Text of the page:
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How to Deal with Light Trespass with Solar Lighting Projects

SEPCO 1/30/19 10:00 AM
Gardens of Woodberry Solar LED Light System

Gardens of Woodberry Solar Lighting System

 

When designing a lighting solution, light trespass needs to be considered, especially when located near a neighborhood. Light pollution is another factor that should be looked at when in the design phase of a lighting project. There are a few ways you can prevent light trespass while not losing illumination on your project specifically.

 

Directional LEDs

Directional LED fixtures provide task specific lighting and allows for lighting to be customized to only illuminate necessary areas while ensuring light trespass isn’t going to be a problem. Direction LEDs allow for different distribution patterns. Various patterns, such as a Type 2 distribution which works well for long linear applications such as roadways; whereas, a Type 4 distribution has a larger forward throw to cover a squarer area out in front of the fixture and works for applications such as parking lots and large areas.

 

BUG Ratings

Backlight, Uplight and Glare, also known as a BUG rating, is used to calculate the amount of light trespass happens behind the fixture, above the fixture and the amount of glare a fixture has. The lower the number, the less that fixture will have issues with light trespass. Backlight is the light that gets pushed behind the fixture / pole. New technology has allowed for fixtures to have less and less backlight trespass and keeps the light in front of the fixture. Uplight is the light that gets cast into the sky above the fixture. Dark sky requirements are becoming more prevalent in lighting applications and ensuring there is zero Uplight is key to ensure that this requirement is met. Glare causes difficulty for those driving and needs to be considered especially in roadway applications.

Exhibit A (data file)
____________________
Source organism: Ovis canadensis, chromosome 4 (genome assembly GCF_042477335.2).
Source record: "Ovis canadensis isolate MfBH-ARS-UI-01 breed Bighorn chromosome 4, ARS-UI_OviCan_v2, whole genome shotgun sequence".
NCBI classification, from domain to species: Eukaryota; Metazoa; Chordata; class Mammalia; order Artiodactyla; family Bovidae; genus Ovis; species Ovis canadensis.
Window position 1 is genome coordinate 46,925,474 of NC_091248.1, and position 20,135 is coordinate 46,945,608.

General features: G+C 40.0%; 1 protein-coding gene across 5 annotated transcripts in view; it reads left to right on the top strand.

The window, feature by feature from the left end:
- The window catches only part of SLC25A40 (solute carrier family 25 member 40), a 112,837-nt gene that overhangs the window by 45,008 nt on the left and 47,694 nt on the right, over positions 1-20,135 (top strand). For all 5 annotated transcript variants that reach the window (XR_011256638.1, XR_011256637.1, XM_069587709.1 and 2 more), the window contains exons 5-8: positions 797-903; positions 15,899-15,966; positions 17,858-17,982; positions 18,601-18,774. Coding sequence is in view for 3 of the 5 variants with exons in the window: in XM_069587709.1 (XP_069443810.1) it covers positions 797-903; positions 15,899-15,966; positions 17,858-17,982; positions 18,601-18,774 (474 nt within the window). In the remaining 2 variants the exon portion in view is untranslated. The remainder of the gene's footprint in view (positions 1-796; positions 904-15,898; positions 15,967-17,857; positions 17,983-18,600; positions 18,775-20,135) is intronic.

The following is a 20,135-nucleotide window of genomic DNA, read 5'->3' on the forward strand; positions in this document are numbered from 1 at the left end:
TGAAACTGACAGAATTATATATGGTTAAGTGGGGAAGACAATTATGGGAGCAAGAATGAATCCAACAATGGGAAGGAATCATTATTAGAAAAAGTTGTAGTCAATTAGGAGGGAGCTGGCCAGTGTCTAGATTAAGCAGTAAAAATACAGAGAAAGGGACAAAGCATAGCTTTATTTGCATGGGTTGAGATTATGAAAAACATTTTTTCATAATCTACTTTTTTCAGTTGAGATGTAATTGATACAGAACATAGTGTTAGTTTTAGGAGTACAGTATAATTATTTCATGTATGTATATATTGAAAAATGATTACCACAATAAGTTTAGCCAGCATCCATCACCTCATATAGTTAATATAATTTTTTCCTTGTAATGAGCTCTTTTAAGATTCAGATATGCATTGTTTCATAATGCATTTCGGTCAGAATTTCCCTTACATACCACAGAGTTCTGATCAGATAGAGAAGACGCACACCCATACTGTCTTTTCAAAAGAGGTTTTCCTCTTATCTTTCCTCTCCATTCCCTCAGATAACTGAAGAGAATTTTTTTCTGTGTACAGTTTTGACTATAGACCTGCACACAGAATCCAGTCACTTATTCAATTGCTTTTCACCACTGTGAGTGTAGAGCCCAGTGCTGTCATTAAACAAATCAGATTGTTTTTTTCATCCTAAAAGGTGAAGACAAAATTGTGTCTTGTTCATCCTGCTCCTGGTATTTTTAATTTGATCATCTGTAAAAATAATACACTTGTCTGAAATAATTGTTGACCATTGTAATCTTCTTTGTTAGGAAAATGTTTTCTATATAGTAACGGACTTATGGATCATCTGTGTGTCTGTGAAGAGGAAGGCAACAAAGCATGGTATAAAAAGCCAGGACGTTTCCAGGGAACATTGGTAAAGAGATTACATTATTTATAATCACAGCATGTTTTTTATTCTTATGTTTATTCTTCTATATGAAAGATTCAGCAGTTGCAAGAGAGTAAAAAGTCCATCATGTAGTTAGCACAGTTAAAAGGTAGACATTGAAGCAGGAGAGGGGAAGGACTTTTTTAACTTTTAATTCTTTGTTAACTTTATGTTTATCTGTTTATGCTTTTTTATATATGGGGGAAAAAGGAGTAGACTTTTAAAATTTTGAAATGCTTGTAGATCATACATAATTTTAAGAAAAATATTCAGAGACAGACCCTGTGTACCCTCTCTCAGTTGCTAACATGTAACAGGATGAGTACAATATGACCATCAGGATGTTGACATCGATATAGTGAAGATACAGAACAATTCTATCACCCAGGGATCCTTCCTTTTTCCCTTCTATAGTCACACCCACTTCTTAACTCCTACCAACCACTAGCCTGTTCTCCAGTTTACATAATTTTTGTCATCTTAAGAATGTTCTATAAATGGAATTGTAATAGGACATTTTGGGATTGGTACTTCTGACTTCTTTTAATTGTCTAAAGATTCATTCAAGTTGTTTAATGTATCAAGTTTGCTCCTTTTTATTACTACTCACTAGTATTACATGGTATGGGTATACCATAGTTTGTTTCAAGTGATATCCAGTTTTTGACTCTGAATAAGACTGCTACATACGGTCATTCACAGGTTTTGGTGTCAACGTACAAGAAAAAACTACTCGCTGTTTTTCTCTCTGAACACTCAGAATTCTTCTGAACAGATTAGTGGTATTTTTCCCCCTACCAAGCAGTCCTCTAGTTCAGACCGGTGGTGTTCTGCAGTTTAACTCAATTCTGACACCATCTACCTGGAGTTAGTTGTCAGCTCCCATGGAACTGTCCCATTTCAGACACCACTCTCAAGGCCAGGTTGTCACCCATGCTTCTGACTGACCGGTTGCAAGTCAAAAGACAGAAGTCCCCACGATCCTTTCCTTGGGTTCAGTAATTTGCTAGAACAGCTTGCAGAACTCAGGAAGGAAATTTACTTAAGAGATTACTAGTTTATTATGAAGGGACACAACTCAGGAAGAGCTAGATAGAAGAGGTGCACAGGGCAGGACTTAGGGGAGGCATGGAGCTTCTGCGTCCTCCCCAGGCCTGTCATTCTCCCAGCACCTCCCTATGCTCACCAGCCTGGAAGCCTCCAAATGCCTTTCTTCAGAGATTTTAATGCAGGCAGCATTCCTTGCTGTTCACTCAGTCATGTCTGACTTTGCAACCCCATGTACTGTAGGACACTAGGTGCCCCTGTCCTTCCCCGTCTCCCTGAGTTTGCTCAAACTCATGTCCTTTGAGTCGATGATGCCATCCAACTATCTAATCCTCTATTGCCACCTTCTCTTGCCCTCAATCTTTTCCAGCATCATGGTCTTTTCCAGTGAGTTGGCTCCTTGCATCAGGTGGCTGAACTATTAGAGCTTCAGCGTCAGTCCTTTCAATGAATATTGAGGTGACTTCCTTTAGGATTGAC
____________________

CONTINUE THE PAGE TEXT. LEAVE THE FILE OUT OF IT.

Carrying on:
Lighting Plans

Light plans show the foot candles on the ground with any lighting application. The foot candle is the amount of light at surface level from a light mounted shining onto a surface. The lighting plan also shows the area of coverage and can show you where light trespass can become an issue, allowing you to either change optics or move light fixtures around before installation.

 

Shielding

Last way to ensure there is no light trespass is to install a light fixture shield. This is a piece of metal that cuts off the light from shining in specific directions and is a last resort in many applications. Shields were more popular before the use of directional LED fixtures since directing the light was a bit more difficult.

 

All the above is reasons why lighting plans are so important when designing a lighting project. Arbitrarily picking wattages is not a good practice today and more in-depth research needs to be done on any project especially when illuminating areas nearby residential areas.

 

Street Lighting CTA

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